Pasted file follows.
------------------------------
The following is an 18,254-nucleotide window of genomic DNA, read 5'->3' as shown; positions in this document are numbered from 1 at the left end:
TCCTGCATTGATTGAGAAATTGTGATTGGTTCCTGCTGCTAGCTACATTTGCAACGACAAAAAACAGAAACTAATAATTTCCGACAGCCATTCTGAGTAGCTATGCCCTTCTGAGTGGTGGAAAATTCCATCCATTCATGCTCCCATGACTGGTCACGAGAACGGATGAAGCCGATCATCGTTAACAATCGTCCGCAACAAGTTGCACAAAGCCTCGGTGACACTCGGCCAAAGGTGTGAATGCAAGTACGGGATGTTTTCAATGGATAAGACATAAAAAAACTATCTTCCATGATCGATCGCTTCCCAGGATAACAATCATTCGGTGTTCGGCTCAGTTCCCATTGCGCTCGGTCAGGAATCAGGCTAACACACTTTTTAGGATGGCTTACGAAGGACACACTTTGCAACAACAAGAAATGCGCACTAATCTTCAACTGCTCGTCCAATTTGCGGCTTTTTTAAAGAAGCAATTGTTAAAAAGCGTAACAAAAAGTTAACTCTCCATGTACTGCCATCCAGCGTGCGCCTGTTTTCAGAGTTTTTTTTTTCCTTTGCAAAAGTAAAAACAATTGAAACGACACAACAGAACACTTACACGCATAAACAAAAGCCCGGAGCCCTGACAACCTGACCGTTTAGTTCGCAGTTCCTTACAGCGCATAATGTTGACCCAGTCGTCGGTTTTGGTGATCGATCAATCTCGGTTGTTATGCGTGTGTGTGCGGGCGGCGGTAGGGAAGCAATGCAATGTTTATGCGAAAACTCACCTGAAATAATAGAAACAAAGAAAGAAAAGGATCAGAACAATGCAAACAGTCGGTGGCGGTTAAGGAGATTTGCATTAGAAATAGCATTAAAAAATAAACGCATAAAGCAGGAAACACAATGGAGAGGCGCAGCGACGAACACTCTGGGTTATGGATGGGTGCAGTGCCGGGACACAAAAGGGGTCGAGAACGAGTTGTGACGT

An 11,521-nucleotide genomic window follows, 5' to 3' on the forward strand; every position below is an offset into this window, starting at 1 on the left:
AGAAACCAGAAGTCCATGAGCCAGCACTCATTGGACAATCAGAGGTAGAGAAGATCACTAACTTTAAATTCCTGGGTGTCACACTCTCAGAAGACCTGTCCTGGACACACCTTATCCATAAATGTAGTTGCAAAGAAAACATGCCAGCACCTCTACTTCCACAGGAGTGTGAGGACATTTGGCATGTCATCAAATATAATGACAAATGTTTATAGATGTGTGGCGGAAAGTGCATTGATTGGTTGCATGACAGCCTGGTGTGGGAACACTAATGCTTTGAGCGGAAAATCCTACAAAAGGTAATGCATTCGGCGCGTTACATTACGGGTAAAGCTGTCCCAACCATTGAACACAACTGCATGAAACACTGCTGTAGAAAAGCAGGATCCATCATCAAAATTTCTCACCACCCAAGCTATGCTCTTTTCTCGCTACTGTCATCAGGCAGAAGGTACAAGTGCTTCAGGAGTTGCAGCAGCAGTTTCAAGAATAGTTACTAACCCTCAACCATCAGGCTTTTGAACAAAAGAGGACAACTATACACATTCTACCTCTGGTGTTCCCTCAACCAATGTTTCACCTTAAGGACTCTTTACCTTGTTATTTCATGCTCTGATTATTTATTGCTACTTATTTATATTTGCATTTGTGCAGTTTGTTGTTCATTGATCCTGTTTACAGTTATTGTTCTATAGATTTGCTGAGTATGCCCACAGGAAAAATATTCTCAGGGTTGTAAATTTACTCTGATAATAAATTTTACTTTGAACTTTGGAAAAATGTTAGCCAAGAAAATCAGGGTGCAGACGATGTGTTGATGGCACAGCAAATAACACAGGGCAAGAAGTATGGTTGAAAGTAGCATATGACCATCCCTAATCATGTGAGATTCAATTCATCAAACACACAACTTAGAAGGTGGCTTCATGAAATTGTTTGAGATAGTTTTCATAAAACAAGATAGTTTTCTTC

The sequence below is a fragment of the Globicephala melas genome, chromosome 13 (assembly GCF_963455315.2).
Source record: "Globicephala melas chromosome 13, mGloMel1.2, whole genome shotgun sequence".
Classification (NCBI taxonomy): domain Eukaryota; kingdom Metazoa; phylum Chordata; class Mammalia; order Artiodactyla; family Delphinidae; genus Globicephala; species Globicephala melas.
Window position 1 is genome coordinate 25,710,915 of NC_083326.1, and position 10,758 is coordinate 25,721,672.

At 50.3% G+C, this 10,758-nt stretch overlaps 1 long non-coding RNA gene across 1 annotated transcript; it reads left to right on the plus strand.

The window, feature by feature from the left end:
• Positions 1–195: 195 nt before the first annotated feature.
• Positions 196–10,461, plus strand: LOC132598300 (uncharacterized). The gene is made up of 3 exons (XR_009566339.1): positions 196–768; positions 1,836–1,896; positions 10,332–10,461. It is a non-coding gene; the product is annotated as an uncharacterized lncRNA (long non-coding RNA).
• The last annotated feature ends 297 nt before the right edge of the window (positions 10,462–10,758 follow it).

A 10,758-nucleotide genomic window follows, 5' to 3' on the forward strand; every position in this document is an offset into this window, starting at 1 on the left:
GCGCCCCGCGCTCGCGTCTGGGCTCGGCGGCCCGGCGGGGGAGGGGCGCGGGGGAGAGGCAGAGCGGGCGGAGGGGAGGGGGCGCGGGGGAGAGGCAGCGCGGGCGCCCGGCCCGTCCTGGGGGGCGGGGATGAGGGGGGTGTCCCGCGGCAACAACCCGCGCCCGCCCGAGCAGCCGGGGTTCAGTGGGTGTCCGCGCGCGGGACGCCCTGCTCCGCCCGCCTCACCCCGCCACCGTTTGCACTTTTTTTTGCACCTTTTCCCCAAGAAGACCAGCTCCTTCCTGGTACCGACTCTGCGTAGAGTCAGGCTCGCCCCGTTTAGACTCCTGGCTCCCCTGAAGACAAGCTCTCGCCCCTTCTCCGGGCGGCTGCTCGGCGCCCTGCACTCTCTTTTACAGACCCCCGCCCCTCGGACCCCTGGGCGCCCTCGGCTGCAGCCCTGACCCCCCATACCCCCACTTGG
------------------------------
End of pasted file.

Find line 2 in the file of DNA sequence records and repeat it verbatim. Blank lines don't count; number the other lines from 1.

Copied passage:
TCCTGCATTGATTGAGAAATTGTGATTGGTTCCTGCTGCTAGCTACATTTGCAACGACAAAAAACAGAAACTAATAATTTCCGACAGCCATTCTGAGTAGCTATGCCCTTCTGAGTGGTGGAAAATTCCATCCATTCATGCTCCCATGACTGGTCACGAGAACGGATGAAGCCGATCATCGTTAACAATCGTCCGCAACAAGTTGCACAAAGCCTCGGTGACACTCGGCCAAAGGTGTGAATGCAAGTACGGGATGTTTTCAATGGATAAGACATAAAAAAACTATCTTCCATGATCGATCGCTTCCCAGGATAACAATCATTCGGTGTTCGGCTCAGTTCCCATTGCGCTCGGTCAGGAATCAGGCTAACACACTTTTTAGGATGGCTTACGAAGGACACACTTTGCAACAACAAGAAATGCGCACTAATCTTCAACTGCTCGTCCAATTTGCGGCTTTTTTAAAGAAGCAATTGTTAAAAAGCGTAACAAAAAGTTAACTCTCCATGTACTGCCATCCAGCGTGCGCCTGTTTTCAGAGTTTTTTTTTTCCTTTGCAAAAGTAAAAACAATTGAAACGACACAACAGAACACTTACACGCATAAACAAAAGCCCGGAGCCCTGACAACCTGACCGTTTAGTTCGCAGTTCCTTACAGCGCATAATGTTGACCCAGTCGTCGGTTTTGGTGATCGATCAATCTCGGTTGTTATGCGTGTGTGTGCGGGCGGCGGTAGGGAAGCAATGCAATGTTTATGCGAAAACTCACCTGAAATAATAGAAACAAAGAAAGAAAAGGATCAGAACAATGCAAACAGTCGGTGGCGGTTAAGGAGATTTGCATTAGAAATAGCATTAAAAAATAAACGCATAAAGCAGGAAACACAATGGAGAGGCGCAGCGACGAACACTCTGGGTTATGGATGGGTGCAGTGCCGGGACACAAAAGGGGTCGAGAACGAGTTGTGACGT